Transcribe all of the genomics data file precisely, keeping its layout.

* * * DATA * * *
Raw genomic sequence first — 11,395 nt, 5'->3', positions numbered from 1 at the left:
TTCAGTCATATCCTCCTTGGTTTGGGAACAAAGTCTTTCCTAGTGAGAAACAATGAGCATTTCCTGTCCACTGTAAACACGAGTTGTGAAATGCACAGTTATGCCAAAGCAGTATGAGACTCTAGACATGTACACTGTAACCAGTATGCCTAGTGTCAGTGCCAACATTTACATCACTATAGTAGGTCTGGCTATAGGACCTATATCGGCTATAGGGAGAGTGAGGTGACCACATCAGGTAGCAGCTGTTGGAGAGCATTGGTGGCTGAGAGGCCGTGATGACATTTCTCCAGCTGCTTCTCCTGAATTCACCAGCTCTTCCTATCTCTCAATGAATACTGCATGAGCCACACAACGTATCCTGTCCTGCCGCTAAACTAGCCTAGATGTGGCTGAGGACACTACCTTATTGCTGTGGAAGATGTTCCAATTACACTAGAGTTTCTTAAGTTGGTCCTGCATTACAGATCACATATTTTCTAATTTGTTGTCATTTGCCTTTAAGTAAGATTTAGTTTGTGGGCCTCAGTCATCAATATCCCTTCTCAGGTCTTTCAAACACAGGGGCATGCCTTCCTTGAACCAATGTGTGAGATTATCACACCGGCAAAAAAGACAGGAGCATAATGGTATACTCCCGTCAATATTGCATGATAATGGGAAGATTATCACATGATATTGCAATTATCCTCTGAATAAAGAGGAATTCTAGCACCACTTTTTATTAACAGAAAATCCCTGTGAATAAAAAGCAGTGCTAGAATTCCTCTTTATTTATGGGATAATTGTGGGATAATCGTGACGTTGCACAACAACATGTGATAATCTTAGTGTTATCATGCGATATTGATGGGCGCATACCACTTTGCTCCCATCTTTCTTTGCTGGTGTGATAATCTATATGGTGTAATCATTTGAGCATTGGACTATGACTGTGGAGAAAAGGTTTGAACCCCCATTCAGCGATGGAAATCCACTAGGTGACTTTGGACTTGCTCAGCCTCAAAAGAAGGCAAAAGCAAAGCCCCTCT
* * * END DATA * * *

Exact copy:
Raw genomic sequence first — 11,395 nt, 5'->3', positions numbered from 1 at the left:
TTCAGTCATATCCTCCTTGGTTTGGGAACAAAGTCTTTCCTAGTGAGAAACAATGAGCATTTCCTGTCCACTGTAAACACGAGTTGTGAAATGCACAGTTATGCCAAAGCAGTATGAGACTCTAGACATGTACACTGTAACCAGTATGCCTAGTGTCAGTGCCAACATTTACATCACTATAGTAGGTCTGGCTATAGGACCTATATCGGCTATAGGGAGAGTGAGGTGACCACATCAGGTAGCAGCTGTTGGAGAGCATTGGTGGCTGAGAGGCCGTGATGACATTTCTCCAGCTGCTTCTCCTGAATTCACCAGCTCTTCCTATCTCTCAATGAATACTGCATGAGCCACACAACGTATCCTGTCCTGCCGCTAAACTAGCCTAGATGTGGCTGAGGACACTACCTTATTGCTGTGGAAGATGTTCCAATTACACTAGAGTTTCTTAAGTTGGTCCTGCATTACAGATCACATATTTTCTAATTTGTTGTCATTTGCCTTTAAGTAAGATTTAGTTTGTGGGCCTCAGTCATCAATATCCCTTCTCAGGTCTTTCAAACACAGGGGCATGCCTTCCTTGAACCAATGTGTGAGATTATCACACCGGCAAAAAAGACAGGAGCATAATGGTATACTCCCGTCAATATTGCATGATAATGGGAAGATTATCACATGATATTGCAATTATCCTCTGAATAAAGAGGAATTCTAGCACCACTTTTTATTAACAGAAAATCCCTGTGAATAAAAAGCAGTGCTAGAATTCCTCTTTATTTATGGGATAATTGTGGGATAATCGTGACGTTGCACAACAACATGTGATAATCTTAGTGTTATCATGCGATATTGATGGGCGCATACCACTTTGCTCCCATCTTTCTTTGCTGGTGTGATAATCTATATGGTGTAATCATTTGAGCATTGGACTATGACTGTGGAGAAAAGGTTTGAACCCCCATTCAGCGATGGAAATCCACTAGGTGACTTTGGACTTGCTCAGCCTCAAAAGAAGGCAAAAGCAAAGCCCCTCT